Sussex man avoids murder trial through plea bargain

Published on: 8/13/2013

Sussex resident Richard A. Petarius avoided a murder trial after agreeing to plea guilty on Thursday, Aug. 8, to numerous felonies, including second-degree reckless endangerment and false imprisonment.

Petarius, 76, was charged last year with attempted first-degree intentional homicide after shooting at two police officers during a hostage situation.

According to the criminal complaint, Waukesha Police were disptched at 4:15 p.m. Oct. 23 to the 1800 block of Racine Avenue after receiving reports of a domestic incident.

The officers, Amanda Bauer and Jan Corrigan, knocked at the front entrance and Petarius' 75-year-old ex-wife answered the door. Behind her stood Petarius armed with a shotgun, according to the complaint.

One officer grabbed hold of Petarius' ex-wife and pulled her out of the residence. Another officerfired several shots at Petarius, believing that he was pointing the gun at him. Petarius returned fire, nearly striking the retreating officer.

Petarius eventually surrended to police after his son, daughter and lawyer told him to do so. He said that he fired at the officers to prevent them from entering and shooting at him.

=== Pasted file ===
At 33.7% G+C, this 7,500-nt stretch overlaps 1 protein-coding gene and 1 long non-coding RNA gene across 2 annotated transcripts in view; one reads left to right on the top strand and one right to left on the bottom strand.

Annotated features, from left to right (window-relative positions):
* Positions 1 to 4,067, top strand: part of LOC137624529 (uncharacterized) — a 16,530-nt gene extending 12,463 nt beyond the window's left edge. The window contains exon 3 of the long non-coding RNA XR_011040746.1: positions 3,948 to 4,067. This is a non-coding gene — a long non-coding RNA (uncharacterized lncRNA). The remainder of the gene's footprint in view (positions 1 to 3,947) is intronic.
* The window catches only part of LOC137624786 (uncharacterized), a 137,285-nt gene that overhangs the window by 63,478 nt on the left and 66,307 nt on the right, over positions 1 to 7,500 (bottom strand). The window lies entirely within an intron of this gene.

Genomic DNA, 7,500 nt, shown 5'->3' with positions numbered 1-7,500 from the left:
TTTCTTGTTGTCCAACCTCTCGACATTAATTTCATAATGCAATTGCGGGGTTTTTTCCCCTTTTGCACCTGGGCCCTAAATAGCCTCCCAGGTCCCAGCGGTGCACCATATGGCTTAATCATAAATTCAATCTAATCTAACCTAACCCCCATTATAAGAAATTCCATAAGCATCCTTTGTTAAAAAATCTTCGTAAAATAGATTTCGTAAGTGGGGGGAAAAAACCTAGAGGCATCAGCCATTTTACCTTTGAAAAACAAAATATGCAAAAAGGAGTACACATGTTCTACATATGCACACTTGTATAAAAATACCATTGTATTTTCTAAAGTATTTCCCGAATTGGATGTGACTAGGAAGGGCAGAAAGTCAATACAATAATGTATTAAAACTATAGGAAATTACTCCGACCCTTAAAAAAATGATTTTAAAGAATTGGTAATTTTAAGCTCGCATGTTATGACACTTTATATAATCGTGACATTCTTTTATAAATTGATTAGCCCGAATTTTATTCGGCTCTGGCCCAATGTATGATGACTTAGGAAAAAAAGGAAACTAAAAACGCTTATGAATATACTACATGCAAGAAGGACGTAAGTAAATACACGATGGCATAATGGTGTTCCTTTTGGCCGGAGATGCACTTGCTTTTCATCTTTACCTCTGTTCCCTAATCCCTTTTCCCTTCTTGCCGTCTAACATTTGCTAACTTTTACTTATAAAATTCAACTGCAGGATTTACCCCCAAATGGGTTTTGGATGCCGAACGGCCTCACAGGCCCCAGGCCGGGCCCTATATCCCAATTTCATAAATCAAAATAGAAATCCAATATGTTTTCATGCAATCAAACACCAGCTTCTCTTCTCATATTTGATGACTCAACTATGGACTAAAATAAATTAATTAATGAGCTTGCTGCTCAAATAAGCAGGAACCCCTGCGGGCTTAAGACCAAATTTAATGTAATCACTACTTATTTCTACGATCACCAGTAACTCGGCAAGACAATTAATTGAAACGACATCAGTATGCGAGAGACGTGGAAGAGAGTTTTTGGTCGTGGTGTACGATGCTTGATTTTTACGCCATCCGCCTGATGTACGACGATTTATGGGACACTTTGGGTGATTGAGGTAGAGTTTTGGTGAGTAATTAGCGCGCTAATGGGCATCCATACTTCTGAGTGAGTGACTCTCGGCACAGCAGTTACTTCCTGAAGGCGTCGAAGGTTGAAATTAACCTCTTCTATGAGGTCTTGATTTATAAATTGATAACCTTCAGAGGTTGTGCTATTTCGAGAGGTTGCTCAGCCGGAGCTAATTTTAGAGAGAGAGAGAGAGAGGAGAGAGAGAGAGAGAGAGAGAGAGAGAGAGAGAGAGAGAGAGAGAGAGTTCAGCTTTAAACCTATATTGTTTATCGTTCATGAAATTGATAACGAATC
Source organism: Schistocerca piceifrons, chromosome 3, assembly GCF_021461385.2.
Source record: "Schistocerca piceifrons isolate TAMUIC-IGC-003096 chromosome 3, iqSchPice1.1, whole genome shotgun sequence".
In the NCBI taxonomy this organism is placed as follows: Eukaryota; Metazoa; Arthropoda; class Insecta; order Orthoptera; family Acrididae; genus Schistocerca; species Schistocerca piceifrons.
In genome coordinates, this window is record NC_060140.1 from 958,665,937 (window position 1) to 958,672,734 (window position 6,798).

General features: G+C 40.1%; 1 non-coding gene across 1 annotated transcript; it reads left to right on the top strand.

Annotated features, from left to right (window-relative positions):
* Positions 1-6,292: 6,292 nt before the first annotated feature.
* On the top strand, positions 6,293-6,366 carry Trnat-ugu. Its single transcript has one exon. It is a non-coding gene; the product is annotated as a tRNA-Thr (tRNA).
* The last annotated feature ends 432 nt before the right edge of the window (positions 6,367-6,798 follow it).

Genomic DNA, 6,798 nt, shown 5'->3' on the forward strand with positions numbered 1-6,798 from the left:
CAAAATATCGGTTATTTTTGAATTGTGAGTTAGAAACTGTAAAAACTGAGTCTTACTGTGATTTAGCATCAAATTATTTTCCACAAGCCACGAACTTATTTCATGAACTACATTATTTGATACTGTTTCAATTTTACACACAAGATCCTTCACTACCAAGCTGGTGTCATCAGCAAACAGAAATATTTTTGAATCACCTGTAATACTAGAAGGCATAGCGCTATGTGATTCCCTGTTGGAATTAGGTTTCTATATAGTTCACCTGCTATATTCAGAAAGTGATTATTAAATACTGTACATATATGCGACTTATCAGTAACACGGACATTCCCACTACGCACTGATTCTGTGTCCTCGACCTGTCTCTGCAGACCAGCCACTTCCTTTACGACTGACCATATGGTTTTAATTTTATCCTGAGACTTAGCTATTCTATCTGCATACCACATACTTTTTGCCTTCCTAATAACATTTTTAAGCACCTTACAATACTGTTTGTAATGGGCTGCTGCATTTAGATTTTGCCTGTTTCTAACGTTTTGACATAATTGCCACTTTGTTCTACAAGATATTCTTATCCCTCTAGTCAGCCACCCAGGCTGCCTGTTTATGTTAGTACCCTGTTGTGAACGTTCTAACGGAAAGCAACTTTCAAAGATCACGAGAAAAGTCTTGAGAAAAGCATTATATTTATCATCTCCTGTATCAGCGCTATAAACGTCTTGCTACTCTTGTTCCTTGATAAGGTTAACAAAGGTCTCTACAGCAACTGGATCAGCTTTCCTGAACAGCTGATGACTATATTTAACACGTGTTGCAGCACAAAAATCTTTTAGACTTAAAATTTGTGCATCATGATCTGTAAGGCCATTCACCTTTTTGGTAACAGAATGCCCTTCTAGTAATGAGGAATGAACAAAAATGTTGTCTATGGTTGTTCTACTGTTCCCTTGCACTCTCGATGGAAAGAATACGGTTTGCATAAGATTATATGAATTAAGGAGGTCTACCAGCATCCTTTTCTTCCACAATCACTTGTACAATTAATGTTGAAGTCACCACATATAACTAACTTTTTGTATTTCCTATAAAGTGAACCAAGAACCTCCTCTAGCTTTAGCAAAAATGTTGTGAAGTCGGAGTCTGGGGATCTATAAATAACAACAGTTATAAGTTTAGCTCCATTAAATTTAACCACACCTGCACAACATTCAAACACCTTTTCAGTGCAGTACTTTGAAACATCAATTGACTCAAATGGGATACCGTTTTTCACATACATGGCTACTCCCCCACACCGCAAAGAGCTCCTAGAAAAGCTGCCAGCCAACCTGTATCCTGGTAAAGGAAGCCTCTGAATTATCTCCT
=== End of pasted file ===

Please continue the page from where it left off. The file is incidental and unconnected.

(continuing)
Petarius' ex-wife later told police that the 76-year-old man had appeared at her house at 4 p.m. and forced her at gunpoint into the residence. Petarius was apparently upset after being ordered by a court commissioner earlier that morning to pay alimony owed to the woman.

She said she initially refused Petarius' request, but he pushed her to the ground, breaking her arm and causing an injury to her face. She was eventually able to call the couple's daughter, who then called police.

Petarius had been barred from possessing a firearm after his ex-wife filed a restraining order against him in May 2012. Police later learned the gun had been taken from the home of the couple's son.

On May 19, the two officers each received a Meritorious Award from the Wisconsin Professional Police Association for their heroic action during the incident. They also each received a Citation of Valor in December from the City of Waukesha, the highest award offered by the city's police department.

Petarius also pleaded guilty to possession of a firearm, contrary to injunction, possession of a short-barreled shotgun and violating a domestic abuse injunction.

Altogether he could face more than 32 years in prison and $70,000 in fines if convicted.

He is expected to be sentenced Nov. 1.